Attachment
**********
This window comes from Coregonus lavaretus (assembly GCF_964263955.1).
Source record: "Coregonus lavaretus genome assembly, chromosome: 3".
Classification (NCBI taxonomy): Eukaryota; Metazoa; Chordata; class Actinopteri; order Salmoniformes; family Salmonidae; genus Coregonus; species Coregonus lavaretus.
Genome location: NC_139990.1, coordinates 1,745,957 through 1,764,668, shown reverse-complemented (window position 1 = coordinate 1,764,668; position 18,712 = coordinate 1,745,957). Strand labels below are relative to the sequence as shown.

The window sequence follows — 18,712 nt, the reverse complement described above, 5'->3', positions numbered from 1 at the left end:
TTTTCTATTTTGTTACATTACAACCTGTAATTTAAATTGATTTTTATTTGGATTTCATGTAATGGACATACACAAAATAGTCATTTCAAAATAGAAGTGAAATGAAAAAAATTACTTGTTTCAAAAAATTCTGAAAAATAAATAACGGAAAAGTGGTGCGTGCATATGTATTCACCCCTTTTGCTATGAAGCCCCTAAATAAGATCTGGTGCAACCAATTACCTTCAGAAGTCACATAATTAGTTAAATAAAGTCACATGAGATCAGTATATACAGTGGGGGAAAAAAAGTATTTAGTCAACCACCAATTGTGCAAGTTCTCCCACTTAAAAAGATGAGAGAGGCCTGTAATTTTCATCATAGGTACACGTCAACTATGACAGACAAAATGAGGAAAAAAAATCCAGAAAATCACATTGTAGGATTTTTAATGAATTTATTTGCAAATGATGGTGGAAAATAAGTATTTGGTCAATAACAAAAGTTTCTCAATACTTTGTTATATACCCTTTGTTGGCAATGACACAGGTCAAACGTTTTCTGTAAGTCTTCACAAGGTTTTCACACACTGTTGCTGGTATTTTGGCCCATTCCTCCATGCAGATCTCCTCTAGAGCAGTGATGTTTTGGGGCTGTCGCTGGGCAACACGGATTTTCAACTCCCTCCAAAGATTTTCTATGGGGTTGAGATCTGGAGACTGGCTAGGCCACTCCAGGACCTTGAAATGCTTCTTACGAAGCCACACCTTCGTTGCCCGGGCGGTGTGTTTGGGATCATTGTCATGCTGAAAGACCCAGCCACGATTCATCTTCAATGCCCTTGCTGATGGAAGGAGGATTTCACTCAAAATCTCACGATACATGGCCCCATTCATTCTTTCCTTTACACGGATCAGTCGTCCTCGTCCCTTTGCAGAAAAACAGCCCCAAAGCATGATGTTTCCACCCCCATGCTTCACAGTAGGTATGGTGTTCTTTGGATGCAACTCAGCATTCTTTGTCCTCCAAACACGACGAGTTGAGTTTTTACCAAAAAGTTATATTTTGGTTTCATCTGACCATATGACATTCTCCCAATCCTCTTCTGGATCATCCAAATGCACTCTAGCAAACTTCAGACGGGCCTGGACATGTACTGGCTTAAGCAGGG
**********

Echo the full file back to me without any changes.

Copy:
This window comes from Coregonus lavaretus (assembly GCF_964263955.1).
Source record: "Coregonus lavaretus genome assembly, chromosome: 3".
Classification (NCBI taxonomy): Eukaryota; Metazoa; Chordata; class Actinopteri; order Salmoniformes; family Salmonidae; genus Coregonus; species Coregonus lavaretus.
Genome location: NC_139990.1, coordinates 1,745,957 through 1,764,668, shown reverse-complemented (window position 1 = coordinate 1,764,668; position 18,712 = coordinate 1,745,957). Strand labels below are relative to the sequence as shown.

The window sequence follows — 18,712 nt, the reverse complement described above, 5'->3', positions numbered from 1 at the left end:
TTTTCTATTTTGTTACATTACAACCTGTAATTTAAATTGATTTTTATTTGGATTTCATGTAATGGACATACACAAAATAGTCATTTCAAAATAGAAGTGAAATGAAAAAAATTACTTGTTTCAAAAAATTCTGAAAAATAAATAACGGAAAAGTGGTGCGTGCATATGTATTCACCCCTTTTGCTATGAAGCCCCTAAATAAGATCTGGTGCAACCAATTACCTTCAGAAGTCACATAATTAGTTAAATAAAGTCACATGAGATCAGTATATACAGTGGGGGAAAAAAAGTATTTAGTCAACCACCAATTGTGCAAGTTCTCCCACTTAAAAAGATGAGAGAGGCCTGTAATTTTCATCATAGGTACACGTCAACTATGACAGACAAAATGAGGAAAAAAAATCCAGAAAATCACATTGTAGGATTTTTAATGAATTTATTTGCAAATGATGGTGGAAAATAAGTATTTGGTCAATAACAAAAGTTTCTCAATACTTTGTTATATACCCTTTGTTGGCAATGACACAGGTCAAACGTTTTCTGTAAGTCTTCACAAGGTTTTCACACACTGTTGCTGGTATTTTGGCCCATTCCTCCATGCAGATCTCCTCTAGAGCAGTGATGTTTTGGGGCTGTCGCTGGGCAACACGGATTTTCAACTCCCTCCAAAGATTTTCTATGGGGTTGAGATCTGGAGACTGGCTAGGCCACTCCAGGACCTTGAAATGCTTCTTACGAAGCCACACCTTCGTTGCCCGGGCGGTGTGTTTGGGATCATTGTCATGCTGAAAGACCCAGCCACGATTCATCTTCAATGCCCTTGCTGATGGAAGGAGGATTTCACTCAAAATCTCACGATACATGGCCCCATTCATTCTTTCCTTTACACGGATCAGTCGTCCTCGTCCCTTTGCAGAAAAACAGCCCCAAAGCATGATGTTTCCACCCCCATGCTTCACAGTAGGTATGGTGTTCTTTGGATGCAACTCAGCATTCTTTGTCCTCCAAACACGACGAGTTGAGTTTTTACCAAAAAGTTATATTTTGGTTTCATCTGACCATATGACATTCTCCCAATCCTCTTCTGGATCATCCAAATGCACTCTAGCAAACTTCAGACGGGCCTGGACATGTACTGGCTTAAGCAGGG